Students from Ireland and abroad learn to ‘Riverdance’ in Dublin

‘It’s like meeting your idol and your idol is teaching you something’

 Caoimhe Kirkham (13), Galway; Rachel Kennedy (12) Limerick; Sophia Delaney (13) Laois and Caitlin Murray (12) Armagh are among students taking part in the Riverdance International Summer School in Dublin this year. Photograph: Dave Meehan/ The Irish Times

Caoimhe Kirkham (13), Galway; Rachel Kennedy (12) Limerick; Sophia Delaney (13) Laois and Caitlin Murray (12) Armagh are among students taking part in the Riverdance International Summer School in Dublin this year. Photograph: Dave Meehan/ The Irish Times

 

Young dancers from Ireland and abroad gathered in Dublin this week for the beginning of the fifth annual Riverdance International Summer School.

A total of 113 dancers, aged 12 and up, have enrolled in the week-long, intensive dance instruction programme being held at Liffey Trust Studios.

Professional performers from the Riverdance show will spend days breaking down the complicated moves of the famous Irish dance routine to teach to students.

“It’s like meeting your idol and your idol is teaching you something,” said Maria Zimfer (30) from Moscow, Russia. “It’s fantastic.”

The students here are not just learning the moves, they are also auditioning for the show.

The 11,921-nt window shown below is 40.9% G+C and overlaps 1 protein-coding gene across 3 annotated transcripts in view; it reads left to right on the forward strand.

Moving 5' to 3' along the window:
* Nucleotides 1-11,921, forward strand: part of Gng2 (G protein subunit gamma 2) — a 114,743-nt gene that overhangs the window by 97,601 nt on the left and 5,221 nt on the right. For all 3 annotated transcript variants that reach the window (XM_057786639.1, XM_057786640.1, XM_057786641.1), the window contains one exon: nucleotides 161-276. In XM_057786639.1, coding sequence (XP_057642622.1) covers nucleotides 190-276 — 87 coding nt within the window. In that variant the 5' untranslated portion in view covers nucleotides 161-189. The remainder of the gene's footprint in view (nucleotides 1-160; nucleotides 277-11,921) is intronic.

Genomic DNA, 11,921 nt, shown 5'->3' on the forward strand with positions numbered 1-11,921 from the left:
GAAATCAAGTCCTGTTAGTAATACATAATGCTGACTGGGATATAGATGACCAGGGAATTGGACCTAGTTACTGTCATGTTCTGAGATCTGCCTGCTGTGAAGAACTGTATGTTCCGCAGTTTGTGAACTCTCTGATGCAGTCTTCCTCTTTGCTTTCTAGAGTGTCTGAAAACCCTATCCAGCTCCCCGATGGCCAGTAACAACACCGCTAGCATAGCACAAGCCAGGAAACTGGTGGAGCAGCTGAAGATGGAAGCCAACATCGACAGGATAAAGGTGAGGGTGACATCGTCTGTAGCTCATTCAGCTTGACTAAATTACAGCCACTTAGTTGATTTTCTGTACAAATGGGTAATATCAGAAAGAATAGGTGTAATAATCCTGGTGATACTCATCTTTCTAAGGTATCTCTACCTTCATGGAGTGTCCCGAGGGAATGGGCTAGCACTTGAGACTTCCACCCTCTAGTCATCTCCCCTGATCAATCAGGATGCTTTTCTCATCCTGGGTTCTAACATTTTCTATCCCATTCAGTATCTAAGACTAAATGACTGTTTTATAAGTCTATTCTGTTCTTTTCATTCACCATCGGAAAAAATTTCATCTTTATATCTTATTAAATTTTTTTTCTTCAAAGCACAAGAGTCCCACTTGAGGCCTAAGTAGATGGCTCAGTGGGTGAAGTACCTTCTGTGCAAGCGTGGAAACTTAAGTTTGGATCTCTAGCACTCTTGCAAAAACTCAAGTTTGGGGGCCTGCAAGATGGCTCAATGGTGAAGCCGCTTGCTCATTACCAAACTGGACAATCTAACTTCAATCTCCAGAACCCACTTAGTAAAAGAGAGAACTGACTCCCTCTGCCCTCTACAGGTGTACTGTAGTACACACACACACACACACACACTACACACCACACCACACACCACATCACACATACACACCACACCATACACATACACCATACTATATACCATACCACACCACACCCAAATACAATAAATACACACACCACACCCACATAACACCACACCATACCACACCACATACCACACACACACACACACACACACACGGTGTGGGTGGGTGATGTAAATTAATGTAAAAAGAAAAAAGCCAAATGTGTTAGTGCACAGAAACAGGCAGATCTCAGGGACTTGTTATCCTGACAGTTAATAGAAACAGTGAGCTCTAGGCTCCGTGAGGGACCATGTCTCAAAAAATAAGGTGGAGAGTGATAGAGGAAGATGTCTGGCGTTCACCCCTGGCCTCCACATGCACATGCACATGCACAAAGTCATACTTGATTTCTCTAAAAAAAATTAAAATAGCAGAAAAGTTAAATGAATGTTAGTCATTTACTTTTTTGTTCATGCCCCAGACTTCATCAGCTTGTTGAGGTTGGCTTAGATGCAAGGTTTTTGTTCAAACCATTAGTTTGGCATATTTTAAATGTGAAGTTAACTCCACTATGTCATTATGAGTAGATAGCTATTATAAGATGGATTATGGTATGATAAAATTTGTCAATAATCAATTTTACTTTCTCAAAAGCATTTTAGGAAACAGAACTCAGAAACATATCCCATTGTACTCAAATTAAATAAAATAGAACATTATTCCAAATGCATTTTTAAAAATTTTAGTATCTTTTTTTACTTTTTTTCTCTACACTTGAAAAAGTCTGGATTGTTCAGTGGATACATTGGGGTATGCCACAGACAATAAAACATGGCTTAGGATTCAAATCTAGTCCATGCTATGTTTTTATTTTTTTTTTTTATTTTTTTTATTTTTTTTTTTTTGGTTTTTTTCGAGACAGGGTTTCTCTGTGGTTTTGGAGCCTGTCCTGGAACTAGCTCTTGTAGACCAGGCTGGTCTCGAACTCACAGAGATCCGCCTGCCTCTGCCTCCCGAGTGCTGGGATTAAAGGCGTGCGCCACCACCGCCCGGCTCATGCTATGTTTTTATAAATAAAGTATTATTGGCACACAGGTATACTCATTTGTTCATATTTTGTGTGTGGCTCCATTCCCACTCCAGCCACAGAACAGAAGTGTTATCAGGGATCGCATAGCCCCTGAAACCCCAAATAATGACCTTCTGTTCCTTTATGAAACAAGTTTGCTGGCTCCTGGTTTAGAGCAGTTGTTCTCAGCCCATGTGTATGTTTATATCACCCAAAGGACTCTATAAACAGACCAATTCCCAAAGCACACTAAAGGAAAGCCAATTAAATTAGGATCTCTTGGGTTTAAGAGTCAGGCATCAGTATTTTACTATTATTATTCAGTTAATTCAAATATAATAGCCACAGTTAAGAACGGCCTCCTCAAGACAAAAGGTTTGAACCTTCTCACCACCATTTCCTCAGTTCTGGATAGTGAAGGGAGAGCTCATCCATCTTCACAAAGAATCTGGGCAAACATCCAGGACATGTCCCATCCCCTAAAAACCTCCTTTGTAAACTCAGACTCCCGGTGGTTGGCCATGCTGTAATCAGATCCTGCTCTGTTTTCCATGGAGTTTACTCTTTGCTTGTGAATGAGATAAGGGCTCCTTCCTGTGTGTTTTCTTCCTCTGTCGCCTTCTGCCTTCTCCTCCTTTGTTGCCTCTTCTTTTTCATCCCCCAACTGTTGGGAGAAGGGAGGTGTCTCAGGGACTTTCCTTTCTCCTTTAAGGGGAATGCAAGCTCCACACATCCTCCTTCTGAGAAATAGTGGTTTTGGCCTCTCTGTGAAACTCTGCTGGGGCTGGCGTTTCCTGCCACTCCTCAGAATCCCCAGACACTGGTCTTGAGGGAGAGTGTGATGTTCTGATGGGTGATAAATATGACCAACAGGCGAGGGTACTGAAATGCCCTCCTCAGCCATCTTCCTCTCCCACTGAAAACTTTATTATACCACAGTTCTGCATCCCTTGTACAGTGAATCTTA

Since its inception in 2015, the school has sent 33 former students on to become part of the Riverdance show. At the end of this week, a selection of students will perform with the professional cast in the Saturday matinee show at the Gaiety Theatre.

But everyone gets at least one performance – the entire school will perform on stage for family and friends at the end of the week.

“It’s very amazing to look in front of you and dance,” said Igor Berezovoy (13) also from Moscow. “I see a lot of people looking at me and my friends. It’s very amazing.”

Teamwork and togetherness are the prominent themes throughout the week, as the dancers learn to perform the intricate choreography in unison.

“It’s nice to feel that here it’s not about competition,” said Zimfer. “We share everything and try to help everyone. The company here is about that. We see that and want to keep that.”

“Lots of people came in already knowing people, whereas I literally knew no one,” said Ella Owens (15) from London.

“On my first day I made like four new friends. Now we’re really close. We meet so many different people. You grow closer and have all these amazing memories with them.”

The opportunity to interact with professional dancers is what makes the school special, and what brings many students back year after year.

“You get so inspired by all the instructors,” said Niamh Marsden (17) of Avoca Beach, Australia. “Every time you come back you learn something different. You might pick up something that you didn’t know was in the dance.”

“They are such lovely people,” said Anthony O’Connor (18) from Dublin. “Most are from Ireland and they have so many stories. I feel so lucky to actually be surrounded by them this entire week because you couldn’t ask for anyone better to be your instructor.”

“It’s great for us as well,” said Ellen Bonner, dance captain at the school and lead dancer in the show.

“They’re obviously inspired by us, but we get so inspired by them. Just seeing their work ethic and how passionate they are about it. It just makes us really appreciate our job and how lucky we are to get to do it every day and perform it every night for audiences all over the world.”